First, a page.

Juneteenth is a hybrid of the words June and nineteenth. It was first recognized on June 19, 1865. In the weeks following General Robert E. Lee’s surrender at Appomattox, General Gordon Granger and a regiment of Union army soldiers sailed into Galveston, Texas, and issued a freedom proclamation for nearly two hundred thousand slaves. This was the catalyst for a number of celebrations in the state and throughout the southwestern United States. Currently a Texas state holiday, Juneteenth is commemorated all over the country with parades, concerts, and cultural festivities.
President Abraham Lincoln signed the first Emancipation Proclamation on September 22, 1862. It was a preliminary document, announcing that emancipation would become effective on January 1, 1863. Enforcement, however, was stalled until the end of the Civil War in April 1865 and the passage of the Thirteenth Amendment to the U.S. Constitution on December 18, 1865. Texans were not notified of these developments and did not learn of their freedom until June 19 of that year. It is generally accepted that plantation owners purposely delayed the news announcing the end of slavery in order to orchestrate one final harvest and planting of the cotton crops.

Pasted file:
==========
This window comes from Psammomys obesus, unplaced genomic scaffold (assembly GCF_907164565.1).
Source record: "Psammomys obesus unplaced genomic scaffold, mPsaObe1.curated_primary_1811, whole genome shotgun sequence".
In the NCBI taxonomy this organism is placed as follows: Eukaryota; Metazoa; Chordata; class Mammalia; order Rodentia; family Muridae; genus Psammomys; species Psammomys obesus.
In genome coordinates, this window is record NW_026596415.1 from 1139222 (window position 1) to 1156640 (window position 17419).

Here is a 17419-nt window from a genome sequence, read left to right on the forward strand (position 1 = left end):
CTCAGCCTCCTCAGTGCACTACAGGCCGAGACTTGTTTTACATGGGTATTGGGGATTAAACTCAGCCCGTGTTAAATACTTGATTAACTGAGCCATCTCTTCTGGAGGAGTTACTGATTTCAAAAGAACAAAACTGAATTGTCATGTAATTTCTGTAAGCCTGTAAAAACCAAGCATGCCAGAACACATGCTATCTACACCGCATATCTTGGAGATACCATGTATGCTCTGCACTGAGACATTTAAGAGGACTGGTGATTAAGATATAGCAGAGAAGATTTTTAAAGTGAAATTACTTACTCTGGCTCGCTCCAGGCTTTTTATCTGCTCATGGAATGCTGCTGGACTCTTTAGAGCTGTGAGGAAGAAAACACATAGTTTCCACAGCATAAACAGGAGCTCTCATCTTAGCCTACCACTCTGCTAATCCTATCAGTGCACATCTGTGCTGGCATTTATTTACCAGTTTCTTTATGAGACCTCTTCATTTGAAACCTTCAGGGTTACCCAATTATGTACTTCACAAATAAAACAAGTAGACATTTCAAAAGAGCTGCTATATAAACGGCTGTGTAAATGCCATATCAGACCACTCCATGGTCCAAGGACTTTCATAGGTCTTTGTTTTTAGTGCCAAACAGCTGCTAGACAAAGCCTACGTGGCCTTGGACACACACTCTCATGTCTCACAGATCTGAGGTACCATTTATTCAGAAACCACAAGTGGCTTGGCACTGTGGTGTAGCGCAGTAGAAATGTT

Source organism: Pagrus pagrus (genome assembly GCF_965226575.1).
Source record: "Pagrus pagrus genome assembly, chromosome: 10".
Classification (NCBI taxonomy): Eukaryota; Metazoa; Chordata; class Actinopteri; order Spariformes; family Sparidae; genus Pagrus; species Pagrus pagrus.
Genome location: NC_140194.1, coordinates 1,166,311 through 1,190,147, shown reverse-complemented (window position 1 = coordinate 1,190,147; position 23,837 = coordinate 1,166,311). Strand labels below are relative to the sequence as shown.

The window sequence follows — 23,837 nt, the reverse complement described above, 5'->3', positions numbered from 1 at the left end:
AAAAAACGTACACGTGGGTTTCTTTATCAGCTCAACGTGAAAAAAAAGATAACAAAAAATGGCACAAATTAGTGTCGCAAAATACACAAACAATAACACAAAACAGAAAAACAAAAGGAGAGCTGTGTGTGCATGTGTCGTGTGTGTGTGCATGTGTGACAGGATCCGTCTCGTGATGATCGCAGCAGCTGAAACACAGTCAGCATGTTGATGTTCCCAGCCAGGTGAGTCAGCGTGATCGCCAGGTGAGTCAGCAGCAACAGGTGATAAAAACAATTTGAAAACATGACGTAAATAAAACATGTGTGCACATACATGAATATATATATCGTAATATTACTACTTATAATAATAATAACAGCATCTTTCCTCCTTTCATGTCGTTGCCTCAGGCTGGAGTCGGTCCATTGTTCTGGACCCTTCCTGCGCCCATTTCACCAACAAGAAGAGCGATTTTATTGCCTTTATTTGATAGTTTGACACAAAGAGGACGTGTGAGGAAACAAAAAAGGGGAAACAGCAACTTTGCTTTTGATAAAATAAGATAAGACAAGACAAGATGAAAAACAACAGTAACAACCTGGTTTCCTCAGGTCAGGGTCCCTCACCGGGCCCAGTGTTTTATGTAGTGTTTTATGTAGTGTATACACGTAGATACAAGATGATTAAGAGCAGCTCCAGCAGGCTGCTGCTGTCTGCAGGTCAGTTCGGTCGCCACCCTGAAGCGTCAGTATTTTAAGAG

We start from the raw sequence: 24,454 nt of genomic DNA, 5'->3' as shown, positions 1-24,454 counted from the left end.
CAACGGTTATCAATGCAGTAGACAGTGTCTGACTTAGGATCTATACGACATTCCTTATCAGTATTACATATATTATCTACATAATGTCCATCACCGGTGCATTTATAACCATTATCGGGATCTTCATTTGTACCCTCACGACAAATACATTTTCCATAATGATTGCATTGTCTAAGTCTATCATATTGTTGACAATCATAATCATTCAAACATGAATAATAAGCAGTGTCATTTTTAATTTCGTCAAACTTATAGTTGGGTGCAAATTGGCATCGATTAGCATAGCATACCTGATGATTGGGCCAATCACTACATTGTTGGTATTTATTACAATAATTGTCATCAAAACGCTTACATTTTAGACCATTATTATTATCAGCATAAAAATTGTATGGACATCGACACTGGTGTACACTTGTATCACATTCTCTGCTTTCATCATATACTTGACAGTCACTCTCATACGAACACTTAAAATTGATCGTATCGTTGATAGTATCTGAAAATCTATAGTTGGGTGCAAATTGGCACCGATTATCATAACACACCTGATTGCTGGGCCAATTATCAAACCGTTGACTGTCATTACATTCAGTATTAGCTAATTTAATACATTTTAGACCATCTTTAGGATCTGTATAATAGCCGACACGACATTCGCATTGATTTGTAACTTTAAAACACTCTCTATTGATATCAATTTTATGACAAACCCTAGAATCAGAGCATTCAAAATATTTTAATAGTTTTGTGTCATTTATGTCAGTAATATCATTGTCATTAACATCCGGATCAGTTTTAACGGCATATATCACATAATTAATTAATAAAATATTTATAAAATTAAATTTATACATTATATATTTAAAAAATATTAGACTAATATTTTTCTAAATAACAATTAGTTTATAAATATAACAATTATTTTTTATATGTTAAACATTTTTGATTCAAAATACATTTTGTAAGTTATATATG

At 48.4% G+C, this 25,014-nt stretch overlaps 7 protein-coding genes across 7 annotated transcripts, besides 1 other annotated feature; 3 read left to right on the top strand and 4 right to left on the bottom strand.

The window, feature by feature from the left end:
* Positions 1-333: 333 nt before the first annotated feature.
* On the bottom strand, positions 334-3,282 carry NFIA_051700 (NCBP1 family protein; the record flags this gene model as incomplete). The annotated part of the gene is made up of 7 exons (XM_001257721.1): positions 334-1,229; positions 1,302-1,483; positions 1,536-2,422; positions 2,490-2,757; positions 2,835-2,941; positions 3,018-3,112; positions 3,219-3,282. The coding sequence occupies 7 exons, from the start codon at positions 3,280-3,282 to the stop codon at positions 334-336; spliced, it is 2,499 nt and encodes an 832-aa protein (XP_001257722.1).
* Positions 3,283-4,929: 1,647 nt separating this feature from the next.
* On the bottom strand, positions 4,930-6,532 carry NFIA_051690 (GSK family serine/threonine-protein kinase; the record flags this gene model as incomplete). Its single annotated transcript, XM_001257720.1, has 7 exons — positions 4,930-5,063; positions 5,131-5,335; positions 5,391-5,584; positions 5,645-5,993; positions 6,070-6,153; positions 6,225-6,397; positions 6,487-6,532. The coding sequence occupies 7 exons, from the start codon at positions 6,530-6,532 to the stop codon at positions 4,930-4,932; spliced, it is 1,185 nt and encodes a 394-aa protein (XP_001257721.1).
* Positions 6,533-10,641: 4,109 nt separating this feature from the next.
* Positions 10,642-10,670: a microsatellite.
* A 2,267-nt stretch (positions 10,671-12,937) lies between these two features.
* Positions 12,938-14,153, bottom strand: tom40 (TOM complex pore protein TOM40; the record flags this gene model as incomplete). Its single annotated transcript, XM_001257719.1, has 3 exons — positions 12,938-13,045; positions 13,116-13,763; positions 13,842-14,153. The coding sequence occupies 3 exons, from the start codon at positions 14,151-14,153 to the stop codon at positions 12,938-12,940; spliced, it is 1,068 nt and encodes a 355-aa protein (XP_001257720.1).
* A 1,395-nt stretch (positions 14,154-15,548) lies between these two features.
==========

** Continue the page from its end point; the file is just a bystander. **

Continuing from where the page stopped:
The initial gatherings were held in rural locations that were not subject to the laws of segregation. Later, as the freedom celebrations became more popular Houston waived its segregation rules for the event. This led to the purchase of 10 acres of land near Houston in 1872. In 1878 a community group was chartered, and they purchased the land that became Booker T. Washington Park in Mexia, near Waco. It soon became the home of the earliest Juneteenth celebrations. The traditions established at this time included a reprieve from work, the donning of elaborate costumes to symbolize freedom from the rags of slavery, barbecuing, and enjoying an elaborate picnic. Contemporary celebrations include prayer services, African art sales, and a variety of musical concerts.
Integration, the Great Depression, and World War II contributed to the decline of Juneteenth emancipation gatherings. In 1979 Houston Representative Al Edwards proposed legislation to make June 19 an official Texas state holiday. The bill became law on January 1, 1980. The renaissance of African American cultural pride and ethnic identification prevalent in the country over the last twenty-five years has helped to resurrect Juneteenth. It is now visible in a variety of places in the United States.
Juneteenth started in Galveston, Texas:
"The people of Texas are informed that in accordance with a Proclamation from the Executive of the United States, all slaves are free. This involves an absolute equality of rights and rights of property between former masters and slaves, and the connection heretofore existing between them becomes that between employer and free laborer."
--Major General Gordon Granger, Galveston, June 19th, 1865
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